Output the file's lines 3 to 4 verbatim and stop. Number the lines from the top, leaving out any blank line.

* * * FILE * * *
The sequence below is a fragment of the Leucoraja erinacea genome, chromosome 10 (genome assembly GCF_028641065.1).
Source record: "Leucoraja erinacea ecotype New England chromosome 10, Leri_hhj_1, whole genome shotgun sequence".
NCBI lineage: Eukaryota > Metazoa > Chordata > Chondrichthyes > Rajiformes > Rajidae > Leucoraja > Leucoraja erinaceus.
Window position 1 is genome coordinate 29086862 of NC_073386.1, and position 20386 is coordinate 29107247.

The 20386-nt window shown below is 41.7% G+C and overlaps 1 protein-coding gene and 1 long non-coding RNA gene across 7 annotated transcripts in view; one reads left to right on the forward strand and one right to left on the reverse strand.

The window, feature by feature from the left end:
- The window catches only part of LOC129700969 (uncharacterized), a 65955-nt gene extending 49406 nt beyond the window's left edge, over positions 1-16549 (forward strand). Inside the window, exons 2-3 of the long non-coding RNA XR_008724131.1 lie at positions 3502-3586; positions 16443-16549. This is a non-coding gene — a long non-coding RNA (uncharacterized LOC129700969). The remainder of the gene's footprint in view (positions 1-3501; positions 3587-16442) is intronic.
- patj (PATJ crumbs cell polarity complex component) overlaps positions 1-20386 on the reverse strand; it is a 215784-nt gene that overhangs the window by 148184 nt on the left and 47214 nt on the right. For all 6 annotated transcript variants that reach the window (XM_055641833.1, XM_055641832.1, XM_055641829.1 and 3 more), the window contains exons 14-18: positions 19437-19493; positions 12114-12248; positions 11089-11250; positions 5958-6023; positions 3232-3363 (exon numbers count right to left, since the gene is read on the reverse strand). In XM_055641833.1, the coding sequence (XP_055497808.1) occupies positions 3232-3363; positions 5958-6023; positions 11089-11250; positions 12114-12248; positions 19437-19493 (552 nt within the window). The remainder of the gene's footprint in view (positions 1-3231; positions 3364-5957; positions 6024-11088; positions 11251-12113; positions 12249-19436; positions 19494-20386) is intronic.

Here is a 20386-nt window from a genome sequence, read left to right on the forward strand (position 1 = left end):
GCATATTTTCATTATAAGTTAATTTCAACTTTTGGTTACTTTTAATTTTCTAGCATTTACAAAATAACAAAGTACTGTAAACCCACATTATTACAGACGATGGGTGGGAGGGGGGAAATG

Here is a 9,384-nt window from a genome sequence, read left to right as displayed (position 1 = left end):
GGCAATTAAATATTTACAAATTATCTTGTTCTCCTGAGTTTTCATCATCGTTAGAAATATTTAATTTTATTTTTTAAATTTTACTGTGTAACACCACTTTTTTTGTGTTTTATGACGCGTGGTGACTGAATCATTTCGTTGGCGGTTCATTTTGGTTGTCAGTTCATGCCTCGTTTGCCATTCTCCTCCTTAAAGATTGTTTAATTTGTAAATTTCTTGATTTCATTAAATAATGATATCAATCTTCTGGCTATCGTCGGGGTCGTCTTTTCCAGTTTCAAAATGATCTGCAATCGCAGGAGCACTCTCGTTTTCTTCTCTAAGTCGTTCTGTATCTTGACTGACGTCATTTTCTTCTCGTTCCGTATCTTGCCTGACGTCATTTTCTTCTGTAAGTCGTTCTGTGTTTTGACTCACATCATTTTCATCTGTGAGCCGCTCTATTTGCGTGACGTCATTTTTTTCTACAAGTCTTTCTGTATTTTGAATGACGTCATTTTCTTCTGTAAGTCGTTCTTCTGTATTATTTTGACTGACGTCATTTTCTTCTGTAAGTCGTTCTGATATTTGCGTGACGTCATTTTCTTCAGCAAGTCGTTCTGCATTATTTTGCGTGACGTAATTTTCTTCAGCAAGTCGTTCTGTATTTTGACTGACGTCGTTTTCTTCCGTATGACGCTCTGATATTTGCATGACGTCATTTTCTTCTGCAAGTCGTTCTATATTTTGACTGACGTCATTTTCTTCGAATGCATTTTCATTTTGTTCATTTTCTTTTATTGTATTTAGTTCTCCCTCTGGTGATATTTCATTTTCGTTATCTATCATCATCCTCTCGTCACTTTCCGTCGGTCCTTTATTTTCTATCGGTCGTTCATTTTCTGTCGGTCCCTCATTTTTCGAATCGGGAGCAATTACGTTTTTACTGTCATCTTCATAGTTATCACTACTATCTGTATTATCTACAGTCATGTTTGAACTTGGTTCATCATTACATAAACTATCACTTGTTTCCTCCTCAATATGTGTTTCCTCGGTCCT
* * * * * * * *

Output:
NCBI lineage: Eukaryota > Metazoa > Chordata > Chondrichthyes > Rajiformes > Rajidae > Leucoraja > Leucoraja erinaceus.
Window position 1 is genome coordinate 29086862 of NC_073386.1, and position 20386 is coordinate 29107247.